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Feb. 7—The new Nez Perce County Courthouse might not be done, but it took a big step forward as the last beam was placed into the main structure.
A ceremony took place at noon Tuesday at Lewiston when county officials signed the final beam. They included Commissioners Don Beck, Doug Havens and Doug Zenner, Prosecutor Justin Coleman, Clerk and Auditor Patty Weeks, Assessor Dan Anderson, Treasurer Rebecca "Missy" McLaughlin, Coroner Josh Hall, Lewiston Mayor Dan Johnson and other employees at the courthouse and county offices and those working the construction project. The beam was then placed into the structure, displayed with an evergreen tree and an American flag.
Woody Sams, superintendent on the project for contractor Kenaston-Leone and Keeble, joined Havens and Johnson in speaking to the crowd of about 50 people. Sams compared his job to being a conductor of a symphony. Although his role is the one that's the most seen, he credited the work to the construction crew, like those who play the music in a symphony.
"The guys are the music," Sams said. "These are the guys that do all the work."
He also acknowledged the "composer" of the construction: the architects of Lombard Conrad Architects in Boise.
Sams explained the symbolism of the evergreen tree in the beam ceremony as a Scandinavian tradition in which a tree is placed on the top of a building. It's partly a religious symbol representing spirits displaced in the trees to create the structure. Also, when the evergreen tree loses its needles as it's dried, it lets builders know when the wood in the building has dried.
Elected officials went to the third floor of the partly constructed building and watched the beam placed by construction crew members Bryan Baumgarden and Kyle McMurray. Baumgarden walked across the top of the structure with safety hooks to complete the task as McMurray stood on the other side of the beam, also wearing safety gear. The high-rise feat earned the admiration of those watching, both on that day and during the project as a whole.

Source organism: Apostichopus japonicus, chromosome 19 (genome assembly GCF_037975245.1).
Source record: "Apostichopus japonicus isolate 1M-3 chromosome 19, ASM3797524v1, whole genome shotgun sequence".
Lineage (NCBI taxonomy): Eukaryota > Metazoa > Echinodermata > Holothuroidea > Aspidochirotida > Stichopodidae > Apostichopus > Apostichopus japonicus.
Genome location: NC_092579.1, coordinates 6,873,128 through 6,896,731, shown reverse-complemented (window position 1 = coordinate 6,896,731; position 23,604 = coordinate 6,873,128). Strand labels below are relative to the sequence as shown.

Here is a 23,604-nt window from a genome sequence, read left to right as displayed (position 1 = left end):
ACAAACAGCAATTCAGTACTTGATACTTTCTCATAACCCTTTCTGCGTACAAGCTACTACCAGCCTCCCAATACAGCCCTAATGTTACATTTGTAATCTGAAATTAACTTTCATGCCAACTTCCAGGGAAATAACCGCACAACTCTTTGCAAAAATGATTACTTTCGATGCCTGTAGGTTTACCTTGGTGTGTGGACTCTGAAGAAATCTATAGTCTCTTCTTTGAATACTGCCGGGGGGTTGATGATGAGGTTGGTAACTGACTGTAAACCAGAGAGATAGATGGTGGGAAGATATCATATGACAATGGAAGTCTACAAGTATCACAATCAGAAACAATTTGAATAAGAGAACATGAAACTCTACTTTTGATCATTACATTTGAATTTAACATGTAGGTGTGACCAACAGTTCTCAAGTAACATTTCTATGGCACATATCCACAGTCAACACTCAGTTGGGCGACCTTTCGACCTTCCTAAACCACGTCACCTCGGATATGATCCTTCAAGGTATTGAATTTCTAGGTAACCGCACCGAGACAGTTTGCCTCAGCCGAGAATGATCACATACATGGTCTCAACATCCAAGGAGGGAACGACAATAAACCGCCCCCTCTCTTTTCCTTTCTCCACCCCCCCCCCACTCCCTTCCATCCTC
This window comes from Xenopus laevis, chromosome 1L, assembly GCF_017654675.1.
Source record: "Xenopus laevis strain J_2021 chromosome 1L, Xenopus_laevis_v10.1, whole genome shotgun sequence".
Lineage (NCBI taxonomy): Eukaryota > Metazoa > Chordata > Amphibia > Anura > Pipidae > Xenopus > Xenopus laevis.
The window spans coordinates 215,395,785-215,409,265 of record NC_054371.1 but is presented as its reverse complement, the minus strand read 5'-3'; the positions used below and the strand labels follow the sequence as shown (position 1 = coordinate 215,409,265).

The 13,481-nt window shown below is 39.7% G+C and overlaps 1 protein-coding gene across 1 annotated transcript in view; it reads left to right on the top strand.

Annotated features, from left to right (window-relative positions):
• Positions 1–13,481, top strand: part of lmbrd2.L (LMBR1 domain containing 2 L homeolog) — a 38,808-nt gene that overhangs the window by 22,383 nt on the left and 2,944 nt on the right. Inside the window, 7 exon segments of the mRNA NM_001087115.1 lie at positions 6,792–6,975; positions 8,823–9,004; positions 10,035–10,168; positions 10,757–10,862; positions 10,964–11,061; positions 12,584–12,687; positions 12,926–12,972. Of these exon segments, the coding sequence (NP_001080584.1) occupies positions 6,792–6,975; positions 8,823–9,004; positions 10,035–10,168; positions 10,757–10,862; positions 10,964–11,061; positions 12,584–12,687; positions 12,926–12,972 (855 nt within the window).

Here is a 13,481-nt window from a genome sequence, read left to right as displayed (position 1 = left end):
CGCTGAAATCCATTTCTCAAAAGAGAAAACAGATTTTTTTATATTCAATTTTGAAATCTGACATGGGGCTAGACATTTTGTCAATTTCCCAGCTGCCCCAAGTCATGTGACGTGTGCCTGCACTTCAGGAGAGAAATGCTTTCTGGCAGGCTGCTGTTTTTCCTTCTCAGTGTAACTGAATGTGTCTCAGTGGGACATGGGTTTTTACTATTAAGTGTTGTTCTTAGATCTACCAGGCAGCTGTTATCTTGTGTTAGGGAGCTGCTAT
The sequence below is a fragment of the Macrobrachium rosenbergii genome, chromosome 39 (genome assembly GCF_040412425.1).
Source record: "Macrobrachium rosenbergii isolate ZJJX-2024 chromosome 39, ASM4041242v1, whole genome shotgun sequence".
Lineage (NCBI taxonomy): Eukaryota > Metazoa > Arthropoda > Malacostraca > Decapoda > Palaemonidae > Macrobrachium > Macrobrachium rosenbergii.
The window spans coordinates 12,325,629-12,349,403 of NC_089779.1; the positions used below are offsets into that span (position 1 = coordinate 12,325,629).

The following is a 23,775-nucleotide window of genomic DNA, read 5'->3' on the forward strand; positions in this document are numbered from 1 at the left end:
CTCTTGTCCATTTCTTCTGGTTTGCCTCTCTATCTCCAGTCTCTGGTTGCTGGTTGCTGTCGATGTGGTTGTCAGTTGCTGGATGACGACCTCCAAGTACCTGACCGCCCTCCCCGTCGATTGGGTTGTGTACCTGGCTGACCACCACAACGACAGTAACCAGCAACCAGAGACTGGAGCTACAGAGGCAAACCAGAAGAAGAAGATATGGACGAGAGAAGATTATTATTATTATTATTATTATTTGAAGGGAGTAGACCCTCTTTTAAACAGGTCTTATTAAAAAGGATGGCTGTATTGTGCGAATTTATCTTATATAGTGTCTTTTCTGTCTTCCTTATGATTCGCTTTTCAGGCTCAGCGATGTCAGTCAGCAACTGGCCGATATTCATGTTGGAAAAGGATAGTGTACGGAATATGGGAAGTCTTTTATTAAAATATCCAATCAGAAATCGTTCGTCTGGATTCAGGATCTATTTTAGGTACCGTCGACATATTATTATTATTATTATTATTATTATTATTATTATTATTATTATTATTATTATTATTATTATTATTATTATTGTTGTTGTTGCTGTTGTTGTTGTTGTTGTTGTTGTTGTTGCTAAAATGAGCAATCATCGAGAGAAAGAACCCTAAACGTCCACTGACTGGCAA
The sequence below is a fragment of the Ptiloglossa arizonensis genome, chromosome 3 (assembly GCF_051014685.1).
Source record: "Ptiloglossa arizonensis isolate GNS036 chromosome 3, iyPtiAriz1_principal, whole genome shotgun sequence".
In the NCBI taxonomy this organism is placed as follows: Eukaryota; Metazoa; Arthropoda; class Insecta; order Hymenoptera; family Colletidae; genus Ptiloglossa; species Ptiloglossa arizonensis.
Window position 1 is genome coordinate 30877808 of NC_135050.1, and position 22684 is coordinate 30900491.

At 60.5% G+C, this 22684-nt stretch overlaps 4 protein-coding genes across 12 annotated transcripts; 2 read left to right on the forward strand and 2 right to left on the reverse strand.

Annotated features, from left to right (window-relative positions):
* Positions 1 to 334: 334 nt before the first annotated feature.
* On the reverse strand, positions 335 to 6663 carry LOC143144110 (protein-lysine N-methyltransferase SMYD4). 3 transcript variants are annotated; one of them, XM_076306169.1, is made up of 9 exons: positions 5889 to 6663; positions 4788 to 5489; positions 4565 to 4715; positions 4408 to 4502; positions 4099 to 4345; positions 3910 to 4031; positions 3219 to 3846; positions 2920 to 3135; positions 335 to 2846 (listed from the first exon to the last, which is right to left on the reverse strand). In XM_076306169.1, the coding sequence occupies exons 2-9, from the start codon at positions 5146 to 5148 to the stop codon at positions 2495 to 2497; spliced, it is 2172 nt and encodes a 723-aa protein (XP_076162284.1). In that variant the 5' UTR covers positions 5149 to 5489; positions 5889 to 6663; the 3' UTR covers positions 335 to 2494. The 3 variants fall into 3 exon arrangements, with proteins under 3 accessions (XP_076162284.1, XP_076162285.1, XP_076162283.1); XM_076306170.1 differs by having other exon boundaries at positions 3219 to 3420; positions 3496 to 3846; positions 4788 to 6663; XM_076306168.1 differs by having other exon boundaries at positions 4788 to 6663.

Weeks was impressed seeing the "iron workers work their magic" so closely from the third floor, calling them "pure athletes."
Johnson told the crowd about how he watched the crews work, especially the iron workers on the beams, calling them "skillful."
"I was impressed," Johnson said. "I learned something from that."
Havens enjoyed watching the building progress from the commissioners' office at the Brammer Building. He said the community has needed a new courthouse for a while because of the "bad shape" of the building.
"This has been a long time in the making," Havens said.
Anderson, having worked for the county since the 1980s, is looking forward to the new structure and working in a spacious building that is better suited for customers and employers.
"It's going to be quite impressive when it's completed," Anderson said.
Havens said that the building's footprint design is done and the courthouse is scheduled to be completed May 2025.
"It finally feels all the way real," Coleman said. "It's taken quite a while."
Brewster may be contacted at email@example.com or at (208) 848-2297.